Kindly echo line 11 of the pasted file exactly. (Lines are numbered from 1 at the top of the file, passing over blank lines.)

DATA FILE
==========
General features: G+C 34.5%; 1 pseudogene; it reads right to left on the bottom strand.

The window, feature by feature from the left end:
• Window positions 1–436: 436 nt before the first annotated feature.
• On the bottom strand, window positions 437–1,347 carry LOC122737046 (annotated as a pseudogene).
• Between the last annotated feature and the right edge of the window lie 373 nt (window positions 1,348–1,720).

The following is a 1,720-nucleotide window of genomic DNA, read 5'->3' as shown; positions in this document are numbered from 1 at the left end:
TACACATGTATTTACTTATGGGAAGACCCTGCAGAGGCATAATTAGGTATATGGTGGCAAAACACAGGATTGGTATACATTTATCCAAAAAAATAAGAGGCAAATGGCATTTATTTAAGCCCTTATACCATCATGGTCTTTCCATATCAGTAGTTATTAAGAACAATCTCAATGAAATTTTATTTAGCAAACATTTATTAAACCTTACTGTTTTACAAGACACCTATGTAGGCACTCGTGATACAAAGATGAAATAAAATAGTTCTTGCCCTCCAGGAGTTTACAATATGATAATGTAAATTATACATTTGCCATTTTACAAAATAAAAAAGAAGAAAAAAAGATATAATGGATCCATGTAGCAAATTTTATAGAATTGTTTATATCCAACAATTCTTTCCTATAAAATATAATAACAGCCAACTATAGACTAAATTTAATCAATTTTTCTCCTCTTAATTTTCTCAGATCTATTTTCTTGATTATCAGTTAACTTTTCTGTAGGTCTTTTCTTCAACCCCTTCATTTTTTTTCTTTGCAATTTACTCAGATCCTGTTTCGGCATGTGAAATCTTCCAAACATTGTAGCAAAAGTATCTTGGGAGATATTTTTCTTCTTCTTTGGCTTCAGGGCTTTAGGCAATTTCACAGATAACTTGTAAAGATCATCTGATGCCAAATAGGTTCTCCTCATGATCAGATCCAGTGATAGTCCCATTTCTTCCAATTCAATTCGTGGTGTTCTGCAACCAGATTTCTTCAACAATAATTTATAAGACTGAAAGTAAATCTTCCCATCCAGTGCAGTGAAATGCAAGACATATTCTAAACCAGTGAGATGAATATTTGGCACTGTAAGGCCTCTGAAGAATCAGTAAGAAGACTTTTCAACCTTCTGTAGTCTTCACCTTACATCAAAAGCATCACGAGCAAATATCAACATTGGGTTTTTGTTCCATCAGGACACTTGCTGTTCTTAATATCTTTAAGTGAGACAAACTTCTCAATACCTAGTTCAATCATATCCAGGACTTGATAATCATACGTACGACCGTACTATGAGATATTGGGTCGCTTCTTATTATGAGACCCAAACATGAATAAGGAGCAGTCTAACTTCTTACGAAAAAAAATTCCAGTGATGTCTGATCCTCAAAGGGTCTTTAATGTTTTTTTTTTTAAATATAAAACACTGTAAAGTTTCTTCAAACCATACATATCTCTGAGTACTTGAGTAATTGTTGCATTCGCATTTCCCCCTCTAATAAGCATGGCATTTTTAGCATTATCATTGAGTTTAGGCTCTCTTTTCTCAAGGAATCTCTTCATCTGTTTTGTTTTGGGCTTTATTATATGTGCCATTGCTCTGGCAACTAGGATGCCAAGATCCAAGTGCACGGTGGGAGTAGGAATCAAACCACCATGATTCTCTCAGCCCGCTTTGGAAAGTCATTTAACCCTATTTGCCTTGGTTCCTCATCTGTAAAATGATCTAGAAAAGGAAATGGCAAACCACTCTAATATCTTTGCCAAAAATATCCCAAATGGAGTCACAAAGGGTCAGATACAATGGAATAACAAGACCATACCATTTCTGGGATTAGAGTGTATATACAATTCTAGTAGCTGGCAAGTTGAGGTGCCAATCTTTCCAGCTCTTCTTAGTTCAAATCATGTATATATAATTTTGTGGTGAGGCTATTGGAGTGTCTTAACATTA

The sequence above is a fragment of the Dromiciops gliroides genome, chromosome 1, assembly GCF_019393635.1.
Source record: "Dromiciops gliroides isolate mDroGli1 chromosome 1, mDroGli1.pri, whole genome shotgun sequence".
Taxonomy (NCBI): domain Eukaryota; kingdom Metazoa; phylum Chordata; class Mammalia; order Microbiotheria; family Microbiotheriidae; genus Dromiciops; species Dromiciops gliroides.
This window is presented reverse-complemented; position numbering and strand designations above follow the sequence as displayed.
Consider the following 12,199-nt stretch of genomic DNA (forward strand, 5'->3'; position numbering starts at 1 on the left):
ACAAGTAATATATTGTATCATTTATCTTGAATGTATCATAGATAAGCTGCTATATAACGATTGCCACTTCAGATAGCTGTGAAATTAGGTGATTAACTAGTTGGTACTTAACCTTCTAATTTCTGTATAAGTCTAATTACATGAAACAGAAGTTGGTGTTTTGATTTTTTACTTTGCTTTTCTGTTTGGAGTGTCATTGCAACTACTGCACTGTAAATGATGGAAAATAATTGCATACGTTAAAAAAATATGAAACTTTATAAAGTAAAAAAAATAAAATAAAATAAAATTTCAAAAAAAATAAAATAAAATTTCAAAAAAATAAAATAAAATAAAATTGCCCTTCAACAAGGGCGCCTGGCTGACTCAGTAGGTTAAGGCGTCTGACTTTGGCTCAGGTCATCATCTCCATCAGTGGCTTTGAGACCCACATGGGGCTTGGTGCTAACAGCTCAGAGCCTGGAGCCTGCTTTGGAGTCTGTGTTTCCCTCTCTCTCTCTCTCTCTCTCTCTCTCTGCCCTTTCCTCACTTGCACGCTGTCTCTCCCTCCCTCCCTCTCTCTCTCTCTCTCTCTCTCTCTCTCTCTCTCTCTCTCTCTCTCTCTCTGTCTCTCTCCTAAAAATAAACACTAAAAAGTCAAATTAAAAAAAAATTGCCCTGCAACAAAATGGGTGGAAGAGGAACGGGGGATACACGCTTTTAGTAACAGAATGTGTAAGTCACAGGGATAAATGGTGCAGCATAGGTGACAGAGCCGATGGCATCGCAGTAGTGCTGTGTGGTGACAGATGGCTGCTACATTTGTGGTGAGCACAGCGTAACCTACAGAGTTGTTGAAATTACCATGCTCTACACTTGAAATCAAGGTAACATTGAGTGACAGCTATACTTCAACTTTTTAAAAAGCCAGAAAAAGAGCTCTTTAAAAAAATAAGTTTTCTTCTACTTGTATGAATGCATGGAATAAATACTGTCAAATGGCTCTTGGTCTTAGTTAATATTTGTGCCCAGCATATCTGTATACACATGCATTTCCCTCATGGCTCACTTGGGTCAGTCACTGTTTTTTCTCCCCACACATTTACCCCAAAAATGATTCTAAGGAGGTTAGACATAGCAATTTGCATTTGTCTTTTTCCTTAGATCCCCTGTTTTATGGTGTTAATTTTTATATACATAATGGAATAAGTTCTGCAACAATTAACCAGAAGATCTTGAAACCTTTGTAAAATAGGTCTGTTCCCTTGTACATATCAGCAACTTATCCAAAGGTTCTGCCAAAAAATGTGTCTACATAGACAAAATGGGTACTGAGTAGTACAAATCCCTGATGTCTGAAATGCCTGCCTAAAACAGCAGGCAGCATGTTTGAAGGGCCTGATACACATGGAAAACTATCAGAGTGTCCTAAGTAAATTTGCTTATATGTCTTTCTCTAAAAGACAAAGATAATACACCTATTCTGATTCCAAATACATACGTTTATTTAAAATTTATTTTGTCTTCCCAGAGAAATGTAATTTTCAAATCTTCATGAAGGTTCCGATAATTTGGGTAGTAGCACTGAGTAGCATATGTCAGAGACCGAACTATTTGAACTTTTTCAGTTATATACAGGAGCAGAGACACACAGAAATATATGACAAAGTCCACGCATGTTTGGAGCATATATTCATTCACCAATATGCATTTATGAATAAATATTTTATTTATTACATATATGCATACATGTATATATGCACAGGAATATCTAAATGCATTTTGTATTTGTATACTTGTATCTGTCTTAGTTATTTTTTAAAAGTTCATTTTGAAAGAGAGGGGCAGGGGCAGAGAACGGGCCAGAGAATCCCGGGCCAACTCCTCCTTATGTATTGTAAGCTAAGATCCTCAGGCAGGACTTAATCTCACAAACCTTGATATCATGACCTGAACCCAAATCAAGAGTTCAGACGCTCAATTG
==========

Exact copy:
This window is presented reverse-complemented; position numbering and strand designations above follow the sequence as displayed.